In developing new products and ensuring the best versions of them hit the market, you have the following testing options. You could rent a test chamber to meet a desired standard. You could purchase test chambers to expand your testing possibilities. You could also outsource testing to a third-party lab.
Some of the biggest companies in the world, as well as start-ups, choose the last option. Outsourcing allows you to focus on everything that goes into the products while letting experts handle the rigors of testing. It can, however, grow expensive quickly and requires you to pass off a certain level of control and assume risks.
Here’s what you need to know about outsourcing testing and deciding when it’s right for you.
When Should You Outsource Testing?
Deciding whether or not to outsource testing is a process. It’s not as simple as comparing rental rates, outsourcing rates, and the price tag on new test chambers and picking the option that best fits your budget. You also need to consider your testing requirements, the standards to which you’re testing, and available personnel to test safely and efficiently.
Companies that choose to outsource usually make the decision based on their in-house capabilities. They either don’t have test chambers to complete their desired tests (either in performance or size—remember that test chambers can range from benchtop models to drive-in rooms) or engineers on staff (or as contracted employees) to run them.
Rather than build out a testing department complete with top equipment, they simply outsource the testing.
Startups in the proof of concept stage fall into this category, although some well-established companies outsource their testing (it may be more convenient based on where they source their materials in general—i.e. an American company that relies on foreign resources or labs). Outsourcing rates vary lab to lab and test to test but typically cost around $1500 per day. That price tag adds up quickly, so it’s important to be as strict as possible on your end.
The main benefit to outsourcing, beyond the immediate gain of completed testing, is it allows you to focus on what you do best. You can spend time getting your products just right, branding, developing marketing initiatives, and maximizing your sales efforts while letting experts handle testing.
The downside of outsourcing is two-fold. First, risk does not transfer from you to the testing lab. For example, if a battery fails after it’s gone to market, the liability stays with you. You’ll handle all the legal recourse that comes with it, including insurance claims.
Second, and it’s somewhat related to the first point, you lose an element of control. Engineers will tell you how they plan to run the test and establish your testing profile for you (even if it doesn’t necessarily fit your product’s use case). If something goes awry, they’ll identify what went wrong but won’t necessarily rectify the problem.
In other words, you may require additional testing which quickly builds the cost. That’s why it’s so important to vet your options if you decide to outsource. Ask the right questions and, more crucially, make sure you optimize your internal processes to limit issues prior to sending out your products.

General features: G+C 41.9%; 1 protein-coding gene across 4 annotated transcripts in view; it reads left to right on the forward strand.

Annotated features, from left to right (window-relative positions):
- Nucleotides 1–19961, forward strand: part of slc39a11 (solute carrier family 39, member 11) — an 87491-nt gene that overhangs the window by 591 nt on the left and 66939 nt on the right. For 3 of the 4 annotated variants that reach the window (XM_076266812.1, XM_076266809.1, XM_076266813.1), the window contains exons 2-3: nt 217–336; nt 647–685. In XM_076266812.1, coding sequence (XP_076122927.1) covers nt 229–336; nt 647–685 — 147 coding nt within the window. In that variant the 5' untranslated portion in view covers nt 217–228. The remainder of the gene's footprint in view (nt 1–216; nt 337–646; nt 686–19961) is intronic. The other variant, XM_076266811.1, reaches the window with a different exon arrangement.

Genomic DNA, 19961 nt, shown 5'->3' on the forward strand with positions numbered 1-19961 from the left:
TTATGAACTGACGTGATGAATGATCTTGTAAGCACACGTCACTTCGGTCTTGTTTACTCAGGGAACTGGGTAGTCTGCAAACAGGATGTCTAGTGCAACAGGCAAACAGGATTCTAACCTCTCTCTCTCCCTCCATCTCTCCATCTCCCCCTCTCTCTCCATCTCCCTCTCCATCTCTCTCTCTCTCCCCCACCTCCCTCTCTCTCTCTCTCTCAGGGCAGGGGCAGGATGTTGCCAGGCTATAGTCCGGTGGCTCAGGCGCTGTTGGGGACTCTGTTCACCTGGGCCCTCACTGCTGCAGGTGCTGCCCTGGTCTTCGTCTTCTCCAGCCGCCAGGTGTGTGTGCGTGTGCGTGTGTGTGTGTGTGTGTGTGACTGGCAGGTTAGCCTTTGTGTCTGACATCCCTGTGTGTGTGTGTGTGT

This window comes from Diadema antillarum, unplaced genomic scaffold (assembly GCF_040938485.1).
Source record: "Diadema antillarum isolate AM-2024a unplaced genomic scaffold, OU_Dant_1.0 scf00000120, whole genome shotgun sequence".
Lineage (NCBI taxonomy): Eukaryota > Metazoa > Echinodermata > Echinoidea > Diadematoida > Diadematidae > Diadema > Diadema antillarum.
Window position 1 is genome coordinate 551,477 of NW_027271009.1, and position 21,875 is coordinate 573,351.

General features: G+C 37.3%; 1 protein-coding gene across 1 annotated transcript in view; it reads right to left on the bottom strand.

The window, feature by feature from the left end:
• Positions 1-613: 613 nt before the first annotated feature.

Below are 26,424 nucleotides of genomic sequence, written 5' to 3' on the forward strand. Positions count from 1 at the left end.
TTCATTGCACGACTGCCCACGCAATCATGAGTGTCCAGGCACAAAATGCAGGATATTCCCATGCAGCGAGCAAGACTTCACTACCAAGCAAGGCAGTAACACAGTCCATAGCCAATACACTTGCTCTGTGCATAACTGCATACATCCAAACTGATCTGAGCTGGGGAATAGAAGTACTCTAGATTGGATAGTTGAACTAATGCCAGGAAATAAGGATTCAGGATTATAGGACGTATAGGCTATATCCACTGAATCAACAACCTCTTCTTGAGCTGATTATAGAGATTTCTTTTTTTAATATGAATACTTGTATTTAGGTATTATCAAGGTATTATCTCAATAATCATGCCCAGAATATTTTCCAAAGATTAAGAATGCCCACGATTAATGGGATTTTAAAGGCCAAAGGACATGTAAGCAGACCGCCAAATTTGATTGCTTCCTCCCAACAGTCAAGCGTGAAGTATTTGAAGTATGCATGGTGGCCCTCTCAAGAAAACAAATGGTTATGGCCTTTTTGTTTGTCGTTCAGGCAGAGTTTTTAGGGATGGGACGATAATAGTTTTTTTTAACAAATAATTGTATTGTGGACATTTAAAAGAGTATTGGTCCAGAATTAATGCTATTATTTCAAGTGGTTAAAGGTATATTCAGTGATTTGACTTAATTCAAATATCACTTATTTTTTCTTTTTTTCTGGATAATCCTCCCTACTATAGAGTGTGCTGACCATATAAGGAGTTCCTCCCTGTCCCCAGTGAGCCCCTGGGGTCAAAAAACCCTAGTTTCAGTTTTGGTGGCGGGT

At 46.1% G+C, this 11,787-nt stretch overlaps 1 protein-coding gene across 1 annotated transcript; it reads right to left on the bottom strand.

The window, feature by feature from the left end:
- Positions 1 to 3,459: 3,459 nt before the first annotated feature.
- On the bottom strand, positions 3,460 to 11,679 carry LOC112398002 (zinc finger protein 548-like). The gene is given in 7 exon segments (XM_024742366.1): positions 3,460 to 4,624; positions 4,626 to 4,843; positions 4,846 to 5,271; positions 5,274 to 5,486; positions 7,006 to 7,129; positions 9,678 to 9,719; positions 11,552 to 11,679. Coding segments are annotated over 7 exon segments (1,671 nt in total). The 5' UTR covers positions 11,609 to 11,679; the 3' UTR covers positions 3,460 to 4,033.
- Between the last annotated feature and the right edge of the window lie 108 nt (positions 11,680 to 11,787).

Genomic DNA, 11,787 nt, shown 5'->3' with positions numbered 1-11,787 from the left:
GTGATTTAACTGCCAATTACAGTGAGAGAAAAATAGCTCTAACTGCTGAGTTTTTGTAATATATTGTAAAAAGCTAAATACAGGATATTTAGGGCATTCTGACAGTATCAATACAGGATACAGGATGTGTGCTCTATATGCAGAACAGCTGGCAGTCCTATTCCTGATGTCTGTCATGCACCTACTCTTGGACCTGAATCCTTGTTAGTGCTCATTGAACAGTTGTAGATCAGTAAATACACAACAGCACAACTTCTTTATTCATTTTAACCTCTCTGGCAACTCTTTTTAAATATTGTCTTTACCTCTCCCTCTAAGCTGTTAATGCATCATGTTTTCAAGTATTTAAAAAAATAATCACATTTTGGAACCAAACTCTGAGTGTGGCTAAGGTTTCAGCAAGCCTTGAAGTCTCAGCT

The Advantages of Owning Environmental Test Chambers
You’ve likely heard that time is money. It’s a cliche, but like all cliches, there’s an element of truth to it. For owning test chambers, the phrase pertains to control: You can test as often and as much as you want.
The more efficient you are with your testing (think of investing in higher ramp rates, for example, or purchasing two-three smaller chambers instead of one large one), the more resources you can allocate to other projects.
As a result, companies that develop their own labs have seen a strong return on investment, not to mention a leg up on their competition as they get their products to market quicker.
That’s a massive advantage over outsourcing (or renting), but it’s not a one-size-fits-all solution. As mentioned, your circumstances might still require some outsourcing. It’s not uncommon for labs to conduct certain testing internally and outsource testing that falls outside their capabilities.
There are additional costs to owning, as well: a maintenance plan that ensures your test chambers are consistently serviced and operating at full performance; an investment in personnel to get the most out of your testing; budgeting to allow for upgrades, retrofits, and replacement chambers as needed.
It comes down to having a plan. Communicate regularly with everyone on your team, assess your budget and lab space, and find a test chamber manufacturer that offers custom solutions and shares its expertise.
When you work with Associated Environmental Systems, you get all of the above as part of your partnership. AES customizes chambers and offers guidance on everything from lab layout to planned maintenance to ensure you get the most out of your purchase.
AES can even repair and service your existing chambers, regardless of the original manufacturer.
Purchasing a test chamber right now might not be right for you, but at least you can make an informed, educated decision to complete the testing you need.